How to change a culture.
Photo by Pratham Gupta on Unsplash
Article by Angela Cathey
We work with companies to improve their cultures. I’ve noticed this term, “culture” inspires a bit of awe and confusion in both business and behavioral analytic communities.
Business leaders have come to a relative state of agreement that “culture is king” (source unknown) and “culture eats strategy for breakfast. (Peter Drucker)” . There’s less agreement about what culture is and if it is indeed changeable at all.
What is “culture”?
From a behavior analytic perspective, culture isn’t so ambiguous. It’s an emergent quality that arises from the interaction of behaviors. This may sound ambiguous but it makes what business often sees as vital and difficult to change, changeable.
Culture isn’t an amorphous cloud.
It’s the psychological effect of a collection of behaviors. It’s the product of people behaving together or over time (see Houmanfar, Rodrigues, & Ward, 2010) for a more thorough analysis. The import point is – it’s changeable and it’s the product of your interpersonal behavior, biases, policy decisions (laws, strucutres, etc.), and verbal behavior. With everything we do, we show others what we see as important, unimportant, desirable, and undesirable.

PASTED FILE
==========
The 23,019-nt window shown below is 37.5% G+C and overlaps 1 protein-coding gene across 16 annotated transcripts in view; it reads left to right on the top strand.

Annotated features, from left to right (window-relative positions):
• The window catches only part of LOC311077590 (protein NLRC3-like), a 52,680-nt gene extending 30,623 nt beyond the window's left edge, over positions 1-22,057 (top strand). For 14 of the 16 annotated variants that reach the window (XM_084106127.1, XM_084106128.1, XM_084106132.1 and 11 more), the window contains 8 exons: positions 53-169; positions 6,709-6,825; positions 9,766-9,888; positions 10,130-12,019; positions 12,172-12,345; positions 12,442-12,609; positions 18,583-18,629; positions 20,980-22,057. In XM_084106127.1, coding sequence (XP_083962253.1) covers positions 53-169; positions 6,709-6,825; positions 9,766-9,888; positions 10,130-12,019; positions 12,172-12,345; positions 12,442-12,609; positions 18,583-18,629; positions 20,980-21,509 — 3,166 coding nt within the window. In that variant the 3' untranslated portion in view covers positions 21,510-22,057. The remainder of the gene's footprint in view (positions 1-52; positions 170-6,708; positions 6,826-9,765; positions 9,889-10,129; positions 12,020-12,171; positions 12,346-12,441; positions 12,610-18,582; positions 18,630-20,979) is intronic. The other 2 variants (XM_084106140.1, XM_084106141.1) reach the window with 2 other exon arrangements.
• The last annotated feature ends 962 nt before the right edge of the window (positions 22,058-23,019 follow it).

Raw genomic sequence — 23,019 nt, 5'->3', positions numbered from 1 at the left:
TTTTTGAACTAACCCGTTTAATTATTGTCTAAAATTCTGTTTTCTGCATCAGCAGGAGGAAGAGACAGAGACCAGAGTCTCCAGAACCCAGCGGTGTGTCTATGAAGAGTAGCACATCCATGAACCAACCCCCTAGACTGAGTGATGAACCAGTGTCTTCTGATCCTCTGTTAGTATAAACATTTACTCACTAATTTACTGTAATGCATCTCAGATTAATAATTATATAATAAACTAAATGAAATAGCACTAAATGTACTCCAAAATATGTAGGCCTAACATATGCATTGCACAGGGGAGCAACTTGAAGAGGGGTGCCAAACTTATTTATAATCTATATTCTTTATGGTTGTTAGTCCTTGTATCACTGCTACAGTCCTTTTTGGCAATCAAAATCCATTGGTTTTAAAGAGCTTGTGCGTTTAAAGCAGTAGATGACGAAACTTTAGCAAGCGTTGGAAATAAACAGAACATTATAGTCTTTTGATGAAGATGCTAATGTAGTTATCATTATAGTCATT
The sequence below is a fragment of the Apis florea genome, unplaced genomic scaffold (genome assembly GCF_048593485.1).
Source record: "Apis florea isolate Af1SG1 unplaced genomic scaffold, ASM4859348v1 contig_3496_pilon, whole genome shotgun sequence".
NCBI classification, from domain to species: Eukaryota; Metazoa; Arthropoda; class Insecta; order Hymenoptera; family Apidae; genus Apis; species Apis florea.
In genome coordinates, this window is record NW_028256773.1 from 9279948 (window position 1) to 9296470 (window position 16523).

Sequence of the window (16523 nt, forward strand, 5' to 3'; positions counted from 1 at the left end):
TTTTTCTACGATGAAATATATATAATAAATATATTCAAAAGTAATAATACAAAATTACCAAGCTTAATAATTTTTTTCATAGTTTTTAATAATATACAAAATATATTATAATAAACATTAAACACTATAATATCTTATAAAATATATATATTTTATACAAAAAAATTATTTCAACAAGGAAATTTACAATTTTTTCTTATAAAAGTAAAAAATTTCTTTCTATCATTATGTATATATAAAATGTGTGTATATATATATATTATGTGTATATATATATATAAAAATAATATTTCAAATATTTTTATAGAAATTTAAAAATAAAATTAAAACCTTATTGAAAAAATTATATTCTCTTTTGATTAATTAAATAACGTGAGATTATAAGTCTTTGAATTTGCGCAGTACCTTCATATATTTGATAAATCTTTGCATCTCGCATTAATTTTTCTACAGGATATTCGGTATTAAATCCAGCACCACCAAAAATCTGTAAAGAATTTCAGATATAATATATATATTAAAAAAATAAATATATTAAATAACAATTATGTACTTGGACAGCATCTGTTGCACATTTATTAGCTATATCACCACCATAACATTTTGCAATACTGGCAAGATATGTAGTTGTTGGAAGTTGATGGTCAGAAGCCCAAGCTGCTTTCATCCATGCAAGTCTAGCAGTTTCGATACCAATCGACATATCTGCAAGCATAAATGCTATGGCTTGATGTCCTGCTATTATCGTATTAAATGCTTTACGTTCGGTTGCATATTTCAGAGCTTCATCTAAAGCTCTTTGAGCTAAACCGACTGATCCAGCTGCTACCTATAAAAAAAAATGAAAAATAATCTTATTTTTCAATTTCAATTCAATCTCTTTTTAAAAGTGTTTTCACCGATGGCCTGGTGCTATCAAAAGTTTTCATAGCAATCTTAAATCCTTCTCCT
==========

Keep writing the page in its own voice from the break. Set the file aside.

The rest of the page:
It sounds like a lot – but changing a culture is a matter of making different choices. It’s creating an environment that is purposeful, well-designed, and makes the choice to appropriately reinforce or reward what truly ‘matters.’ By looking at the collective behaviors of a culture, a business, and the experiences that relate to them (e.g., psychological safety), we can use behavior analysis to move key switch points and change a culture for the better.
If you’re thinking now, so what’s the answer – what do I do?
1. Start with the realization that the answer is dependent on the problem & desired endpoint. There is no single solution. Thankfully, their are methods and practices that have great evidence supporting them, these include behavior analysis and measurement.
2. With the endpoint you seek in mind, measure actual behavior and how it influences this endpoint.
3. Apply behavior analytic principles to create change and support that change.
4. Continue to measure and apply – real behavior change requires teaching skills to fluency and supporting the use of those skills. It’s not as complicated as it may sound – but it requires real thought and application of science to meet your goal.
What to know more about how to change culture? Contact us for a free consultation.
Houmanfour, R., Rodrigues, N. J., & Ward, T. A. (2010). Emergence and metacontingency: Points of contact and departure. Behavior and Social Issues, 19, 78-103.